Woodberry residents on Thursday evening got their first look at some revised, if familiar-looking plans for a new apartment building where two 1840s stone mill houses were demolished in May against the community’s wishes.
The property owners behind a controversial project in Woodberry have wasted no time assembling a new team to design a development where two historic stone millworkers’ houses were torn down in May.
After surprise demolition, Woodberry residents want their community designated a local historic district
After losing two historic stone houses in a surprise demolition last month, residents of Baltimore’s Woodberry community have asked the city to designate their neighborhood a local historic district so that remaining older structures would be better protected from “reckless” demolition.
The developer behind a once-planned 55-unit apartment building in Woodberry has dropped out of the project after contractors razed two historic stone mill homes intended to be incorporated into the building–apparently unbeknownst to the builder.
“I have notified the owners of the property that I have decided to remove myself and CLD Partners from the Woodberry Project partnership effective immediately,” said Christopher Mfume, managing partner of CLD Partners, in a statement sent out around 9:30 p.m. Tuesday.
A city design and review panel this year gave the thumbs up for a 55-unit apartment building on Clipper Road that would, at the community’s pleading, embed two preserved 1840s stone mill homes within its design in a good-faith nod to the community’s history.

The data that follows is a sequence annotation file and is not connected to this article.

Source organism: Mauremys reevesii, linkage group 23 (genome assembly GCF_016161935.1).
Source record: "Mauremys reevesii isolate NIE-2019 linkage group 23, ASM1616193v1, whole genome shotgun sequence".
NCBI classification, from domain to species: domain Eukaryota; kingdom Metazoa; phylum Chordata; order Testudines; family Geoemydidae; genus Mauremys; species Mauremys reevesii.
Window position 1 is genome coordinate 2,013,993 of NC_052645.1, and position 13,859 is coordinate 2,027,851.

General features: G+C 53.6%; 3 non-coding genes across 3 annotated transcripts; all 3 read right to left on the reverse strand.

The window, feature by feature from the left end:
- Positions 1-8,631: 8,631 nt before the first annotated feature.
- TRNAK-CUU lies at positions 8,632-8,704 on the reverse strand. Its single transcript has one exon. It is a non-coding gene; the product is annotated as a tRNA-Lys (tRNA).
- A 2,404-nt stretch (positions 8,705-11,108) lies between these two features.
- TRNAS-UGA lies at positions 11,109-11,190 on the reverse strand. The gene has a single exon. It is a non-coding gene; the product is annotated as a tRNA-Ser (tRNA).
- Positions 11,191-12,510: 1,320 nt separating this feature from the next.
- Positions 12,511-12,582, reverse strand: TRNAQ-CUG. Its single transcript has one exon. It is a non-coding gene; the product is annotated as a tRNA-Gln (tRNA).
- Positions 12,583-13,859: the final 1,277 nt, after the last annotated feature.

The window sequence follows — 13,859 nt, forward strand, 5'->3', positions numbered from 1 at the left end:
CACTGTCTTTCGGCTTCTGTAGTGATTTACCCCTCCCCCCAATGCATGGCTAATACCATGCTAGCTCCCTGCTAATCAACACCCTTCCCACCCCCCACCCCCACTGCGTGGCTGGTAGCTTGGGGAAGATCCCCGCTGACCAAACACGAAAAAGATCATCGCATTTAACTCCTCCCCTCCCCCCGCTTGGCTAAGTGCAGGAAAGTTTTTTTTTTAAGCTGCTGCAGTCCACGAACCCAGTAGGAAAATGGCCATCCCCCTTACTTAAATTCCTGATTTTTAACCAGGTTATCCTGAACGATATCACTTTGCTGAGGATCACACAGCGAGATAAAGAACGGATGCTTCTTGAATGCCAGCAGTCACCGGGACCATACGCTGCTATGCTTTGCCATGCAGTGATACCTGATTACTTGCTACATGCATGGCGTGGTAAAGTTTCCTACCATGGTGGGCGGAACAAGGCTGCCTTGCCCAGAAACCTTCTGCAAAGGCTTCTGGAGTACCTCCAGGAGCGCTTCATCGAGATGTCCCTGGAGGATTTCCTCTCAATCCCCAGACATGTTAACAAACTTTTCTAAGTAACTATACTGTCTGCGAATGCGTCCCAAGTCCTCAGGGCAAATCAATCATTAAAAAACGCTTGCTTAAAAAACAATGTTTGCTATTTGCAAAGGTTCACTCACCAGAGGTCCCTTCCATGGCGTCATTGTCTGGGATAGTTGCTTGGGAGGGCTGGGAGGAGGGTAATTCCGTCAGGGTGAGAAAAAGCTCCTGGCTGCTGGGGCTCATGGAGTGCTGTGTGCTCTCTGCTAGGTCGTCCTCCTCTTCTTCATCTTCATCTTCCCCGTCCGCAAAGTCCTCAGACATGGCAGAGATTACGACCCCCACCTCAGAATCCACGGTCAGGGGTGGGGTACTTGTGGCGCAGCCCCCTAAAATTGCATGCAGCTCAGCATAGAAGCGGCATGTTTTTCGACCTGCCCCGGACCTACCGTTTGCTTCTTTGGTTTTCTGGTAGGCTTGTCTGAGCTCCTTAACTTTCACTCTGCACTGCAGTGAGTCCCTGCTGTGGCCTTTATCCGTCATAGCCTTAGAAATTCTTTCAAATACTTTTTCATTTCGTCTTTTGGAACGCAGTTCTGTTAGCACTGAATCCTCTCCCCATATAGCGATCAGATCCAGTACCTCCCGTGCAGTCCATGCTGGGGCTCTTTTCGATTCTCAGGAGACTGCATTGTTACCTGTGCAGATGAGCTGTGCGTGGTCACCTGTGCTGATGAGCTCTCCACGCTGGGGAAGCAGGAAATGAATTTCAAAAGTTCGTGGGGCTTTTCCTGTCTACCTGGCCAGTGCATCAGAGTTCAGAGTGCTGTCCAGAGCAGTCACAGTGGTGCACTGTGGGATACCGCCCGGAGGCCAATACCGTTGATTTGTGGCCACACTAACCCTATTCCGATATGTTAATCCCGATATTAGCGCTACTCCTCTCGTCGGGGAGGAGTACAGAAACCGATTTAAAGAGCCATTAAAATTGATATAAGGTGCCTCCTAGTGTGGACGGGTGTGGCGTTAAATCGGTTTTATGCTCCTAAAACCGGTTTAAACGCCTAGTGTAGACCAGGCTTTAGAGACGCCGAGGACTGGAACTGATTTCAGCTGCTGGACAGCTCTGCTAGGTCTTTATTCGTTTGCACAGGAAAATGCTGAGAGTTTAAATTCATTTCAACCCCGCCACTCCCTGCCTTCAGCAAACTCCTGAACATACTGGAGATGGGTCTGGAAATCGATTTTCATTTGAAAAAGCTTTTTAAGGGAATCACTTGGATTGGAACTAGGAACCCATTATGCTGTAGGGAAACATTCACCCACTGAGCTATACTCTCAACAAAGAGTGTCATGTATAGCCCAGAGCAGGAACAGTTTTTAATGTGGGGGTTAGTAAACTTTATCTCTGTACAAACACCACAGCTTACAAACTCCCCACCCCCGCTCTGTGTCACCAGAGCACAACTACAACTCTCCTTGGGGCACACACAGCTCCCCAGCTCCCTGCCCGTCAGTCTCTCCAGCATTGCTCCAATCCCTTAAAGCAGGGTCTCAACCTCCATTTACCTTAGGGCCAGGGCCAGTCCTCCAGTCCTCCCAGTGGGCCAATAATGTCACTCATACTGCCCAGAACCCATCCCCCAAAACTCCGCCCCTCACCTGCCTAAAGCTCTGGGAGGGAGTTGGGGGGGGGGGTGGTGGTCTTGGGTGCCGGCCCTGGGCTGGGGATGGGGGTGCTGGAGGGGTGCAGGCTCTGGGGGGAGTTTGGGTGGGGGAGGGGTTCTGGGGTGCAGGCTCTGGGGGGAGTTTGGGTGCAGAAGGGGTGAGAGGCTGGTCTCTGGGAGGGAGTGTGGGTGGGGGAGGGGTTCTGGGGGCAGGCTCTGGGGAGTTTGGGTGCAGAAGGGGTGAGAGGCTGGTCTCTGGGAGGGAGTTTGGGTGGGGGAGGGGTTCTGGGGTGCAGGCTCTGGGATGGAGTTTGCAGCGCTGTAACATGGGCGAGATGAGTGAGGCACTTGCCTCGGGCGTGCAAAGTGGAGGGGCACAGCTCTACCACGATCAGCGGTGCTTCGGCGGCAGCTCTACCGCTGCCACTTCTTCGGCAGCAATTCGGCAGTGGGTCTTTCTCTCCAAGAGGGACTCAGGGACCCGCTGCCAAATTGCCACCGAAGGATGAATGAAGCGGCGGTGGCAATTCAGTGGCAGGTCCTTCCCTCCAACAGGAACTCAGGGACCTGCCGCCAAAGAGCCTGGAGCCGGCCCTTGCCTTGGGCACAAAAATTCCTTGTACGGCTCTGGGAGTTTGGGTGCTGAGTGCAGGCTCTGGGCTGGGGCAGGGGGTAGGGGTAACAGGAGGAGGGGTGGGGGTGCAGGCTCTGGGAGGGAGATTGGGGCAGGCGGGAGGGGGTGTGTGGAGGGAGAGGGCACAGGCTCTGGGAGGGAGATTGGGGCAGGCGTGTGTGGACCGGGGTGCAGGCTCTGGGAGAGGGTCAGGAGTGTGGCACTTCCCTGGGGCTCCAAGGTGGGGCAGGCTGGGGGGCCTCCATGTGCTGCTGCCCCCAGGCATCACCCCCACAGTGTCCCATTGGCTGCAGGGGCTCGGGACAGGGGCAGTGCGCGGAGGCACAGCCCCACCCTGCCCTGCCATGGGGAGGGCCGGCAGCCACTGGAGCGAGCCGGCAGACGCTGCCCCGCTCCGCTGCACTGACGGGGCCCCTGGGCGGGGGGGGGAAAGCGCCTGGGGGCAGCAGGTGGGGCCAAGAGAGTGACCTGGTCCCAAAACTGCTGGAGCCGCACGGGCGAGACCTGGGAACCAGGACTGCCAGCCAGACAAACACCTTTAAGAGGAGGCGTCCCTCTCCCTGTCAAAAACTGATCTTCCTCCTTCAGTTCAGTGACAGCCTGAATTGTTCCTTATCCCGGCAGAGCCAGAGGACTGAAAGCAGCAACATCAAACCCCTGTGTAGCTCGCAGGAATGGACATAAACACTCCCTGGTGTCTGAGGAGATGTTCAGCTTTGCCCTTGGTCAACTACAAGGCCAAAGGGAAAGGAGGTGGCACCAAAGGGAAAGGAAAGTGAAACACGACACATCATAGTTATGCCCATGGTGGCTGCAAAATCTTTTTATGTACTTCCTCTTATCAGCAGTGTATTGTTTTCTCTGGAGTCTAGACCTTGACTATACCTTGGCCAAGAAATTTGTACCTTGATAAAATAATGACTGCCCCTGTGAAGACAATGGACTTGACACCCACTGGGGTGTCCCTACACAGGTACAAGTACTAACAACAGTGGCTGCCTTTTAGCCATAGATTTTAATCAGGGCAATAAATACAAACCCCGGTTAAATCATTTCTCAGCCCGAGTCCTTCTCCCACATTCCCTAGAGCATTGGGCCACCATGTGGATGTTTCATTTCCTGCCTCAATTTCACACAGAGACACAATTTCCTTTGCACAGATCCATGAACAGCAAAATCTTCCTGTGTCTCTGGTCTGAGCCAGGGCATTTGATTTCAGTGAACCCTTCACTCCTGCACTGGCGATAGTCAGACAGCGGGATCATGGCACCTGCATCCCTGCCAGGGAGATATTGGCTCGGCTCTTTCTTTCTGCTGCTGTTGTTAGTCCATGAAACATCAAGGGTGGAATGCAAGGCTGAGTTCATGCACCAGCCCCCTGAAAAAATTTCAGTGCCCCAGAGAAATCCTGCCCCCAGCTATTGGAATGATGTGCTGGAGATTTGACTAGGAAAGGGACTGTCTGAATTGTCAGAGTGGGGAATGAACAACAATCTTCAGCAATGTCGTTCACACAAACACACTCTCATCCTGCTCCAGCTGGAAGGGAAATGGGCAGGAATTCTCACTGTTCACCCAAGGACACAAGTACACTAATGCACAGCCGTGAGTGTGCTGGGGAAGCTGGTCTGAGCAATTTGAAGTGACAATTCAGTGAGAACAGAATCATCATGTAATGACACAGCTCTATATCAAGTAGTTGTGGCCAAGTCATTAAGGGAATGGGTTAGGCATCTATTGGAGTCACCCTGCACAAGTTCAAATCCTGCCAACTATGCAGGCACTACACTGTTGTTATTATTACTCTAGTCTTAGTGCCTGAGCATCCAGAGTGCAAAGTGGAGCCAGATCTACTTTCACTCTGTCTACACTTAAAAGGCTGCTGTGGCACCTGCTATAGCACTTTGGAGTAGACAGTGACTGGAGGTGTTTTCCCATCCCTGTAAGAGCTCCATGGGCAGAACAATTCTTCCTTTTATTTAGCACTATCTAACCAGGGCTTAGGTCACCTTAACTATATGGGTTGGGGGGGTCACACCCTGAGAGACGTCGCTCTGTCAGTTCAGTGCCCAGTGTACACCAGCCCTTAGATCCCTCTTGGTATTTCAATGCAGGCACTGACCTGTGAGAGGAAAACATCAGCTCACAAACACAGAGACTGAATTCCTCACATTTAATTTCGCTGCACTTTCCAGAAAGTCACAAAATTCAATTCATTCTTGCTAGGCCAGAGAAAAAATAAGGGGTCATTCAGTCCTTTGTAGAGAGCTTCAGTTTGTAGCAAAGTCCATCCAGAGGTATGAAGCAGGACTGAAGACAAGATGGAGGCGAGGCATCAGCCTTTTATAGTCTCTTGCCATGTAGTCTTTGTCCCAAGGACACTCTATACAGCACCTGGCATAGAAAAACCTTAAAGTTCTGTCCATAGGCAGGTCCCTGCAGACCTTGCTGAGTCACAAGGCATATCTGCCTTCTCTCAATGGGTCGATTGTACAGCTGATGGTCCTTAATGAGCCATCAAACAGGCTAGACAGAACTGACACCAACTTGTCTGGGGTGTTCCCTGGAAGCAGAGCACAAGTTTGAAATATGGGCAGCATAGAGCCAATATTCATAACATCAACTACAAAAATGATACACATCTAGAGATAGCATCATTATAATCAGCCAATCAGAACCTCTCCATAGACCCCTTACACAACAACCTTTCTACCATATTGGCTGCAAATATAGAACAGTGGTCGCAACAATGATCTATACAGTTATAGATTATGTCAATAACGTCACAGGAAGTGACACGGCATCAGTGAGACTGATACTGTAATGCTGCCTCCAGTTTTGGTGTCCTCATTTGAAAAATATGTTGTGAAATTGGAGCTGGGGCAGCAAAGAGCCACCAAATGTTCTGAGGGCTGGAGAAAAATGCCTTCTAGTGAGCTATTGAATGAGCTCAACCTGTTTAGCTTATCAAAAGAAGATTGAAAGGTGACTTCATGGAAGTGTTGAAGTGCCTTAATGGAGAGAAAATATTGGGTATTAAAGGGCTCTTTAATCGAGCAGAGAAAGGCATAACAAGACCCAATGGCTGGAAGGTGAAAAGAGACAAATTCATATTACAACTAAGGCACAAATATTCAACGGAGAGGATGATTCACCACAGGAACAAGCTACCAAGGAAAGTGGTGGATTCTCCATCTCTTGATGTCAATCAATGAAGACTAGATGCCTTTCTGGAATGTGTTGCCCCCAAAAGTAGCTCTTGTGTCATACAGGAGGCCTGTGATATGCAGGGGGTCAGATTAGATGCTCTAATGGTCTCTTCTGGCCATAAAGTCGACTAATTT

But to neighbors’ and city preservationists’ dismay, this morning those two homes were reduced to twin piles of rubble.
The developer behind the planned Woodberry Station apartment building on Clipper Road has cut the size of the project by nearly a third, reducing the planned number of units from around 80 to 55.
New developers selected for Baltimore’s Clipper Mill community aim to add 48 townhouses and about 99 apartments over the next several years, according to preliminary plans that will be presented to the community this week.
Will the cavernous Tractor Building at Clipper Mill survive the latest wave of development in the historic mill community?
That question is likely to be addressed in the next week, when developers meet with community residents to provide an update on their latest plans.
Woodberry’s secret sewage-spewing pipe was leaking again for the last week, sending 20,000 gallons into the Jones Falls
A troublesome private sewer line in Woodberry has once again leaked tens of thousands of gallons of human waste into the Jones Falls, after a temporary fix installed by the city a year ago stopped working for the last week.
With mill homes’ demo off the table, preservationists and neighbors call for new apartments to reflect ‘Woodberry flavor’
The developer behind a new four-story apartment complex coming to Woodberry has bowed to calls from neighbors and preservationists to incorporate a pair of 1840s stone mill homes into the building’s design.
But at a Tuesday night meeting at Itineris, organized by the Woodberry Community Association, locals aired remaining concerns about exactly how those homes will be incorporated, and whether the façade for the future structure on Clipper Road will reflect the neighborhood’s mill-village character.